Aboriginal imprisonment rates jump in Victoria prompting calls for ‘justice reinvestment’ trials

A recent report by the Australian Bureau of Statistics shows Victoria has seen one of the largest jumps in Aboriginal and Torres Strait Islander imprisonment rates in the country.

Aboriginal people in Victoria are locked up at 11 times the rate of the non-Aboriginal population. Aboriginal people comprise approximately eight percent of the prison population, yet less than one percent of the general Victorian population.

Senior Lawyer at the Human Rights Law Centre, Ruth Barson, said that while the new Victorian Government had inherited an unprecedented crisis in prisoner numbers, it had an opportunity to introduce better justice policies that do not disproportionately impact Aboriginal people.

“Aboriginal over-imprisonment is not just a problem in remote Australia. These latest statistics confirm that it is equally important for Victoria to find solutions to address this systemic injustice,” said Ms Barson.

Acting CEO of the Victorian Aboriginal Legal Service, Meena Singh, said the Victorian Government should commit to reducing Aboriginal imprisonment rates by introducing ways to divert people away from the criminal justice system.

“There is a lack of regional diversionary programs for young people, particularly programs that are culturally appropriate and responsive to the needs of Aboriginal people. There needs to be proper consideration of the reasons behind why people are offending. The issues are complex and often can’t be dealt with by a prison sentence,” said Ms Singh.

Ms Singh called on the Victoria Government to use the Aboriginal Justice Forum to have real dialogue with community organisations.

“There are a number of expert, on-the-ground organisations with years of experience working with the Victorian Aboriginal community. Ultimately, communities know how best to address offending in ways that are culturally appropriate, therapeutic and provide long term impact. We urge the Victorian Government to think holistically and therapeutically about how to make real and positive change in our community,” said Ms Singh.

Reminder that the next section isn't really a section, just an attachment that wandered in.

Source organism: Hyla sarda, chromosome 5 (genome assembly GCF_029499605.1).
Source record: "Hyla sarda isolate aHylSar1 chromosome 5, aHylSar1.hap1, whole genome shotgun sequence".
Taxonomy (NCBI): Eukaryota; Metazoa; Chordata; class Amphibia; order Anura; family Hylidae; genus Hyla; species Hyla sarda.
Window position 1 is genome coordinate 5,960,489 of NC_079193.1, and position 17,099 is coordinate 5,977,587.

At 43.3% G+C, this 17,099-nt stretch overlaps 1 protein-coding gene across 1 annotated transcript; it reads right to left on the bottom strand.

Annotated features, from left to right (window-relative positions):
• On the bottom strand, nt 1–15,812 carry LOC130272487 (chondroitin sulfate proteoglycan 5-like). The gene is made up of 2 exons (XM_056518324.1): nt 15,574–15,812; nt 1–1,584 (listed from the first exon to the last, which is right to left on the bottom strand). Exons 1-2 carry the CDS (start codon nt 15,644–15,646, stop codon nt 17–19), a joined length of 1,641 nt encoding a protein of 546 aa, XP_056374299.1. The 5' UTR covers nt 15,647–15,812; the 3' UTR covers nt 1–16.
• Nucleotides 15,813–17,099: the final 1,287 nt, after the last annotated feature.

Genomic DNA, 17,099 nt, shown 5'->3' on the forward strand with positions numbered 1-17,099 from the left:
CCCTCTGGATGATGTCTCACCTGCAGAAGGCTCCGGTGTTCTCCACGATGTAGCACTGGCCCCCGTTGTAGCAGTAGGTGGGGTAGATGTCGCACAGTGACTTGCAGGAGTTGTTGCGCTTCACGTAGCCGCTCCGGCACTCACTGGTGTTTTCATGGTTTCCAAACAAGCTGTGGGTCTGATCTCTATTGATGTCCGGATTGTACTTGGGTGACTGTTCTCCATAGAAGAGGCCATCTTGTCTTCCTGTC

Ms Barson said that the Victorian Government should look to ‘justice reinvestment’ programs to address over-imprisonment. Justice reinvestment involves channeling some of the hundreds of millions of dollars spent on prisons, into targeted community programs in high-need areas to address the underlying causes of offending.

“Justice reinvestment is an evidence-based approach that focuses resources on preventing crime instead of just responding after the damage is done. It attempts to treat the causes of crime, not the symptoms,” said Ms Barson.

Justice reinvestment emerged out of traditionally punitive American states like Texas in response to ballooning prison populations and the associated costs. It has proven transformative in those places. It is now being trialed in NSW and South Australia.

“Victoria’s justice system is at breaking point with growing prisoner numbers, growing prison costs, and growing reoffending rates. The Government has the tools to address this problem, it just needs the political will and determination to use them. At the very least the Government should commit to some trial programs,” said Ms Barson.

When Australia’s compliance with the Convention on the Elimination of Racial Discrimination was last reviewed by the United Nations, the expert committee specifically called for justice reinvestment trials to address Aboriginal over-imprisonment.

For further information or comments, please contact:
Ruth Barson, Senior Lawyer at the Human Rights Legal Centre on 0417 773 037 or via ruth.barson@hrlc.org.au
Meena Singh, Acting CEO of the Victorian Aboriginal Legal Service, 0438 599 389